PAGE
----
The Week in Charts (4/23/24)

By Charlie Bilello

23 Apr 2024


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The most important charts and themes in markets and investing

1) The First Correction of the Year

The S&P 500 closed below its 50-day moving average last week for the first since last November.

That ended the 10th longest uptrend in the index since 1950 at 162 days.

The abnormally smooth ride higher over the past five months was reminiscent of 1995 and 2017, years in which the S&P 500 didn’t have a decline greater than 3% the entire year.

We now know this is not another 1995 or 2017, with the S&P 500 falling 5.5% from its March high.

Why are stocks going down? There’s always a reason you can come up with in hindsight. The current pullback is being attributed to fears over stubborn inflation, the Fed pushing back rate cuts, and an escalation from the Iran/Israel conflict.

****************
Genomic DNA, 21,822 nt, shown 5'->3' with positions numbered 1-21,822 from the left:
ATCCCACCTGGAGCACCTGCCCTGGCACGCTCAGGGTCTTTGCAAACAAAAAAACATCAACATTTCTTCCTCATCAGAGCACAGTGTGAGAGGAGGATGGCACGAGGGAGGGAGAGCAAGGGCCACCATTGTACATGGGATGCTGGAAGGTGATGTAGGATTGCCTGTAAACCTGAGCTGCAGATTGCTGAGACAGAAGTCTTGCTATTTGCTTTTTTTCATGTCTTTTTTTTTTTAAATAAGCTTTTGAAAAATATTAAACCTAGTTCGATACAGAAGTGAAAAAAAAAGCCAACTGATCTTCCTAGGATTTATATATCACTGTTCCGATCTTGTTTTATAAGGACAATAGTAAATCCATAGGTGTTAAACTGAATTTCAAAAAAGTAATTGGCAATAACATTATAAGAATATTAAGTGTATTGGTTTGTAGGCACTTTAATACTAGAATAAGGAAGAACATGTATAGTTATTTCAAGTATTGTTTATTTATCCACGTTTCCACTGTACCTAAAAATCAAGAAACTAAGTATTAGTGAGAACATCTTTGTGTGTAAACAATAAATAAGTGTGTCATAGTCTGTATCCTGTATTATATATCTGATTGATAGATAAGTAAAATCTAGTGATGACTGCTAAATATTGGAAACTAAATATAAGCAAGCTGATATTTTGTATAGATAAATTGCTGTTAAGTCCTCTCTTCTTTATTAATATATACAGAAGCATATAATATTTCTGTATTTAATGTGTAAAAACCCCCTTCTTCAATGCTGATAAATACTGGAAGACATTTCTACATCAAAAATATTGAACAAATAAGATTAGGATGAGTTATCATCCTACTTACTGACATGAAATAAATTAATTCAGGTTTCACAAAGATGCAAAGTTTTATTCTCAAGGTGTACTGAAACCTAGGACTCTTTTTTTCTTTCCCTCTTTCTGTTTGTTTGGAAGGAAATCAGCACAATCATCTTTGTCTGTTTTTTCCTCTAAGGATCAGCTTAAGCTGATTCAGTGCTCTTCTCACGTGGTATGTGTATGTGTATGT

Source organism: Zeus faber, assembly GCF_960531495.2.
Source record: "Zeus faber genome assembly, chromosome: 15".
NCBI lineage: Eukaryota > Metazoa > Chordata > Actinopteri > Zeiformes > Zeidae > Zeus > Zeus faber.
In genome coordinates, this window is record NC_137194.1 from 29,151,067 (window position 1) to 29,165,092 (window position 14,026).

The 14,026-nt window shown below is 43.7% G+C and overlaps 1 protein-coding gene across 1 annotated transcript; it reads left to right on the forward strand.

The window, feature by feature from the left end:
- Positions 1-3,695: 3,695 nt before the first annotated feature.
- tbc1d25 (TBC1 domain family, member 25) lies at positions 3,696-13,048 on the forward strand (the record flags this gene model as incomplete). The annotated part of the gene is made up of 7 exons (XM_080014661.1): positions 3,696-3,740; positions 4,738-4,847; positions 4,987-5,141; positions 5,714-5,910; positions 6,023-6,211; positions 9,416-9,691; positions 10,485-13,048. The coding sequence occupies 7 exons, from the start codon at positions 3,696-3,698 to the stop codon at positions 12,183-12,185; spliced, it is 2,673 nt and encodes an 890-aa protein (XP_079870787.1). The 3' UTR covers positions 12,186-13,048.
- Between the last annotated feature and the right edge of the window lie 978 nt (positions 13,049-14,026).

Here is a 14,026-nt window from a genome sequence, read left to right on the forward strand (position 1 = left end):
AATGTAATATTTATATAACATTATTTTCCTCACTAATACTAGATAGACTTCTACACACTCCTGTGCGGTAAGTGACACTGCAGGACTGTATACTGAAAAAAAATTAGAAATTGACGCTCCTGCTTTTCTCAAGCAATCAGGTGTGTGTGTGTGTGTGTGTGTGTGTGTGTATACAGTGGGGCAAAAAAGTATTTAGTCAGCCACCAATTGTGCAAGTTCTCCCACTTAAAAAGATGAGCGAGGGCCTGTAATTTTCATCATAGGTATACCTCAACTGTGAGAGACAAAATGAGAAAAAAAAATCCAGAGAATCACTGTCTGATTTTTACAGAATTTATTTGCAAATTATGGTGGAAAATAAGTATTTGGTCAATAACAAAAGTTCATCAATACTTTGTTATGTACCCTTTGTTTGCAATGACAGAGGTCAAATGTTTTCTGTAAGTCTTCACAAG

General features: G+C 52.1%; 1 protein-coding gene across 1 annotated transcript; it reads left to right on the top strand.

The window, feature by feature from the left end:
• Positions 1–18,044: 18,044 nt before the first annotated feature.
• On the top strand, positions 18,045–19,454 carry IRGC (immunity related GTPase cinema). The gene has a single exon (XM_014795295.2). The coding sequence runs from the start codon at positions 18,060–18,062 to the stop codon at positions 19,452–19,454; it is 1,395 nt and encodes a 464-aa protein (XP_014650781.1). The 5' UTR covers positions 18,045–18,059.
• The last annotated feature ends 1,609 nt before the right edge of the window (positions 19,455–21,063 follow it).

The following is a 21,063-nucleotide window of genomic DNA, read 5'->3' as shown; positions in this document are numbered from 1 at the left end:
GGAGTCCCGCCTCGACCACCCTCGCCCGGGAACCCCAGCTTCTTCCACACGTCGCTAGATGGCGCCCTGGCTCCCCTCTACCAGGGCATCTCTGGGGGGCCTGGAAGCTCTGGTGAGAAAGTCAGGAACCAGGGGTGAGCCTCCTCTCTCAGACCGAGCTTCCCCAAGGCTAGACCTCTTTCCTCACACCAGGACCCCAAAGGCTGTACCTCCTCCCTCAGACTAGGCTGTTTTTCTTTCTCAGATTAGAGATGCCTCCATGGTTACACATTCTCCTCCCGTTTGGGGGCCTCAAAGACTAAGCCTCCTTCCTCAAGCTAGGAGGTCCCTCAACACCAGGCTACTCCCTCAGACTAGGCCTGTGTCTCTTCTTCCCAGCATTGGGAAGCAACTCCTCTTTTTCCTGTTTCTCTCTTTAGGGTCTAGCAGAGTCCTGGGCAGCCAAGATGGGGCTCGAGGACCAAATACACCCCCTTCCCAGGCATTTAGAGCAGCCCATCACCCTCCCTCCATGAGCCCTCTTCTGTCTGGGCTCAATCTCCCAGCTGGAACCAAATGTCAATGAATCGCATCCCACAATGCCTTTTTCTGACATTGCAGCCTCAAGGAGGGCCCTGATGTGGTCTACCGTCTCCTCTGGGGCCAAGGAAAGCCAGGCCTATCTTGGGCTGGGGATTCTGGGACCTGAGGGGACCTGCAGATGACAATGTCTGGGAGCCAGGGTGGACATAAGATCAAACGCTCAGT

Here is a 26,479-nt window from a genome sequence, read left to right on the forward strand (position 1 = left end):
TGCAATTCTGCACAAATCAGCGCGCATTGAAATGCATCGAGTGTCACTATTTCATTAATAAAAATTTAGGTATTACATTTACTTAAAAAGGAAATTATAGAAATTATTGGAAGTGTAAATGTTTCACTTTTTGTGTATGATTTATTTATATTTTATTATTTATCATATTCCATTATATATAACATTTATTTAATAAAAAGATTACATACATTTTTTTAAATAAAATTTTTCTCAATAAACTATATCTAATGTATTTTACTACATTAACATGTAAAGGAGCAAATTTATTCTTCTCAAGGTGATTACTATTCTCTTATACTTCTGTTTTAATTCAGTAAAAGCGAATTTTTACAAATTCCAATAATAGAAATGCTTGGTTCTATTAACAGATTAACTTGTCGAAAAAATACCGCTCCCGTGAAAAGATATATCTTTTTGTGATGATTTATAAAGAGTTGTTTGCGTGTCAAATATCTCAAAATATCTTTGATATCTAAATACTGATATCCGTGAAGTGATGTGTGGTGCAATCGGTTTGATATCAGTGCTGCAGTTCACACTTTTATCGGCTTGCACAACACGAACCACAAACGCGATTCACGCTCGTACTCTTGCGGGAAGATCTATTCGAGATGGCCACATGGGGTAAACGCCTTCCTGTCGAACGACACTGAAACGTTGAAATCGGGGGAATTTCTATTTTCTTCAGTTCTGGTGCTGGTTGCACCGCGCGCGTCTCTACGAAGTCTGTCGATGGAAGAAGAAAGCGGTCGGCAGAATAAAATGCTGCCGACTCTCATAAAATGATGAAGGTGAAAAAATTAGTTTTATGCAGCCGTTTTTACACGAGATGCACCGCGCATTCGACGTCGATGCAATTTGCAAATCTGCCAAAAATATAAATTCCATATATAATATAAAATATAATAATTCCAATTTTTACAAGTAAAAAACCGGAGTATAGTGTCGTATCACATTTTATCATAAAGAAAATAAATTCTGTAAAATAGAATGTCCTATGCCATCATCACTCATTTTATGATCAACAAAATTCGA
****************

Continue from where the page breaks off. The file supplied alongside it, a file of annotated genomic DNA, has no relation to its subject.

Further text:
These fears helped push the Volatility Index ($VIX) up to 19.2, its highest close since last October. Is this extreme? Not at all. The average $VIX level since 1990 is 19.5.

How did the leading story stock fare during the recent pullback?

Nvidia has declined 20% from its peak in March, its largest pullback in over a year. But this has only erased the last month’s worth of gains – the stock is still up 173% over the last year.

Other stocks in the semiconductor sector, however, have given back more of their gains. One example: AMD is now down on the year after being up over 43% YTD on March 7. That’s a 31% decline.

2) The Other Side of Mania